A global push toward cleaner sources of energy combined with falling costs is leading to continued growth for renewable energy. The U.S. Energy Information Administration projects that, by 2050, renewables will be the world's most-used energy source and will generate nearly half of the world's electricity. Moreover, among renewable energy sources, solar energy's share is expected to grow the fastest. If you want to invest in the future of energy production, here are two top stocks to buy to ride on the solar wave.
Canadian Solar (CSIQ 1.24%) is a geographically diversified manufacturer of photovoltaic modules (or solar panels) with operations in 23 countries. Over the last 10 years, the company has grown its revenues by an impressive average annual rate of more than 20%. Similarly, its margins historically have been stronger than its peers.
As the above graph shows, Canadian Solar's average gross profit margin over the last three years has surpassed its top peers. The company's differentiated market strategy with a focus on premium rooftop segment gives it pricing power and is a key driver of its higher margins.
In July, Canadian Solar announced its intention to list its Module and Systems Solutions subsidiary on the Chinese stock market. The planned listing will provide it with an access to additional low-cost capital while not burdening its balance sheet. The company plans to use the proceeds for capacity expansions and increased vertical integration.
In addition to the planned capacity expansion and vertical integration efforts, Canadian Solar's major potential growth driver is energy storage products. Storage products help align energy demand with supply and are expected to markedly improve solar energy's prospects compared to traditional energy sources. For that reason, the demand for storage products is expected to rise substantially over the coming years. With an impressive storage projects backlog, Canadian Solar looks set to benefit from this massive potential demand. Finally, the stock is priced less expensively than its peers based on PE and EV-to-EBITDA ratios.
Solar module manufacturers face intense competition, especially on pricing, which has the potential to squeeze margins. This risk could be one of the reasons behind Canadian Solar's low valuation. Investors may suspect that the company's peer-leading margins may not last forever. However, Canadian Solar has fared extremely well so far in an increasingly competitive market. Time will tell whether it can maintain that performance, although past performance suggests it can.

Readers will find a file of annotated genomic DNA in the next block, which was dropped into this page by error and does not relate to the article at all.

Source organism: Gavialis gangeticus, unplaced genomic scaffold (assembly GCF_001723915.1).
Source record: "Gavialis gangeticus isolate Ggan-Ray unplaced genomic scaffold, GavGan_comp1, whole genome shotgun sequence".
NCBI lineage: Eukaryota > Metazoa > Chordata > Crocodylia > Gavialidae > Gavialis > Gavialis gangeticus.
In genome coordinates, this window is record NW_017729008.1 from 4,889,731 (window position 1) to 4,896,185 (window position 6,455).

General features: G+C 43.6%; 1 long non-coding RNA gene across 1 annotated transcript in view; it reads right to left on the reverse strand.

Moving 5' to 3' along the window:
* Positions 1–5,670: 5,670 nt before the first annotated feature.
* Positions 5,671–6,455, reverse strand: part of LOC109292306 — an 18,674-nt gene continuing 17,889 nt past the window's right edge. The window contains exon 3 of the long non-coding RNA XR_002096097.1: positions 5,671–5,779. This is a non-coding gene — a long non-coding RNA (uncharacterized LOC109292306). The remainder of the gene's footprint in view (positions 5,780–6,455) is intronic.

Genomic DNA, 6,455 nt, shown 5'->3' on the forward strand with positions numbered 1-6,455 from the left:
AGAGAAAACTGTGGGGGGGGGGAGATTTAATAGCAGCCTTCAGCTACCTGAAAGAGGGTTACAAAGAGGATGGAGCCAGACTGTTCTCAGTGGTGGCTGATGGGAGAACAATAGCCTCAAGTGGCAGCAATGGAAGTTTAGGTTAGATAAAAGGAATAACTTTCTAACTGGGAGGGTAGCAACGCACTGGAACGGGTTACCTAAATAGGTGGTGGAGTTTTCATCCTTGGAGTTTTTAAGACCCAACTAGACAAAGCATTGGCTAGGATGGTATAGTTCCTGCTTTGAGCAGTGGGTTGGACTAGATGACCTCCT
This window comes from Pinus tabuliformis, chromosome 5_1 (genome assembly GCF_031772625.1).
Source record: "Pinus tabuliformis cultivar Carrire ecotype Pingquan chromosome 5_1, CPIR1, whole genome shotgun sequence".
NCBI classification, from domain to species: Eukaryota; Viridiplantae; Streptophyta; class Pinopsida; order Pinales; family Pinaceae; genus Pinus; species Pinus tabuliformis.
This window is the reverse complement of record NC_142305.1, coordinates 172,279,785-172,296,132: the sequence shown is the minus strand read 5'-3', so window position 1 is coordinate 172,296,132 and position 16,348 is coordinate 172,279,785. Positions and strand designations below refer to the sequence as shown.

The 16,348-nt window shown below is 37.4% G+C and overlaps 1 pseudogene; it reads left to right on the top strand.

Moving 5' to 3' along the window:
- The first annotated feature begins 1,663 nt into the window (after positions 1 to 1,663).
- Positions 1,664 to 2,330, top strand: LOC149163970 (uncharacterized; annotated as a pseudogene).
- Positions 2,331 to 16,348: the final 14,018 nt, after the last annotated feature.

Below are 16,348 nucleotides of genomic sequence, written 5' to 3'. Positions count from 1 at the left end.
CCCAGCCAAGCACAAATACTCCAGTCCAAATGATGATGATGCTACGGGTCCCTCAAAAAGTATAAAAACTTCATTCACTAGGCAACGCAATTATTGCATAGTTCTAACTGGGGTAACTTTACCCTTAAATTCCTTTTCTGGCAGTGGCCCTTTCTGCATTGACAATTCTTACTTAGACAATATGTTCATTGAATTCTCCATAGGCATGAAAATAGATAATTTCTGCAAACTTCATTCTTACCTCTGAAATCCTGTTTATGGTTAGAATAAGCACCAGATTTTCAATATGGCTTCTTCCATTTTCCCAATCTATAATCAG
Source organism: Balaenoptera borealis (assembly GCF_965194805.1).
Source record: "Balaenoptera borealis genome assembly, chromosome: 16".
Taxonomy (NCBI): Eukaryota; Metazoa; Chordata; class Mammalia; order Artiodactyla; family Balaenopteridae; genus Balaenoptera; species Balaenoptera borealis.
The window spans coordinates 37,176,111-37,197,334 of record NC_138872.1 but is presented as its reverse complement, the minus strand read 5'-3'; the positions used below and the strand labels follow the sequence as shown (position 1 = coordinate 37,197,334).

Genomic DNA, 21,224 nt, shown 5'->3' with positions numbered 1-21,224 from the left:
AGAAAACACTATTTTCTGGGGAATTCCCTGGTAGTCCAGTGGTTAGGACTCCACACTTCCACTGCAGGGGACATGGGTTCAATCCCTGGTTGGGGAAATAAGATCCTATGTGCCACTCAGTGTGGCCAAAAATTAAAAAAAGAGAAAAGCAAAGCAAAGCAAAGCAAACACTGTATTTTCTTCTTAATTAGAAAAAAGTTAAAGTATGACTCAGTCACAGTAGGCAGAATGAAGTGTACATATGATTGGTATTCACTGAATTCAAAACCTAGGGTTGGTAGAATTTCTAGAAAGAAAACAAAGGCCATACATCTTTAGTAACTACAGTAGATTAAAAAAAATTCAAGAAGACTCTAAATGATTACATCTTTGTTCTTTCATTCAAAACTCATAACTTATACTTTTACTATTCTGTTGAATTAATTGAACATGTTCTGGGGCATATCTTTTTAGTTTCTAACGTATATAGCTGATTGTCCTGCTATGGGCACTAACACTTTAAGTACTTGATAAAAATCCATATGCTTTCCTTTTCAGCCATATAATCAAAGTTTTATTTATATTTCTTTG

Solar energy surely has massive growth potential. However, the market is rapidly evolving and the stocks in the sector can be quite volatile. Governmental incentives and policies can impact solar companies' profitability significantly, as happened in 2017 and 2018. Considering their erratic performance so far, it's best to take a long term approach with holdings in your solar portfolio.
With a history going back over two decades, SunPower (SPWR 2.46%) has been innovating and experimenting long enough to figure out what works and what doesn't in the solar industry. The company has done it all -- from producing microinverters to solar panels to installations to financing. It has now concluded that the best way to generate higher margins is by offering high-quality products and making it convenient for customers to buy them.
In contrast to the popular strategy of vertical integration to lower costs, SunPower is moving to become a specialized player focused on solar technology. The company's logic is that this will help the company to generate higher margins. In November last year, SunPower announced its plan to spin-off Maxeon Solar (MAXN -3.53%), which produces solar modules. It completed the spin-off in August this year.
SunPower will continue to source modules from Maxeon, similar to the way it sources microinverters from Enphase Energy. It gets installations done through its network of dealers and sells a major chunk of its products through loan or cash sales rather than financing them itself. This capital-light strategy of sourcing, rather than producing on its own, puts a minimum strain on SunPower's balance sheet and allows the company to focus on innovations. SunPower has posted decent results so far in 2020, with improved margins despite lower revenues due to COVID-19 and the Maxeon spin-off.
SunPower's key strength is its huge customer base, which it can also leverage to sell storage products. The storage products market remains underpenetrated, and the potential for growth is massive. The company is making good progress in the storage solutions segment with its product SunVault. SunPower expects SunVault to generate $100 million in revenue in 2021. The company expects more than 25% of all its residential sales and 30% of its commercial sales in 2021 to also include storage products. That would be significantly higher than 2020, when just 11% of its modules had storage products attached.
On average, storage products contribute $0.16/watt of margin. The company's blended average margins for residential and commercial products, just 11% of which had storage products, was around $0.31/watt in 2020. Therefore, storage products are expected to improve SunPower's margins meaningfully.
SunPower is the number one solar provider in the commercial segment. The company is poised to benefit from huge growth in the untapped residential market as well. Only 2% of homes in the U.S. currently have solar installations. New homes provide another potential growth opportunity. Solar capacity on new homes in California, which has the highest solar adoption in the U.S., is expected to triple by 2025. SunPower has a market share of more than 50% in California's new homes market.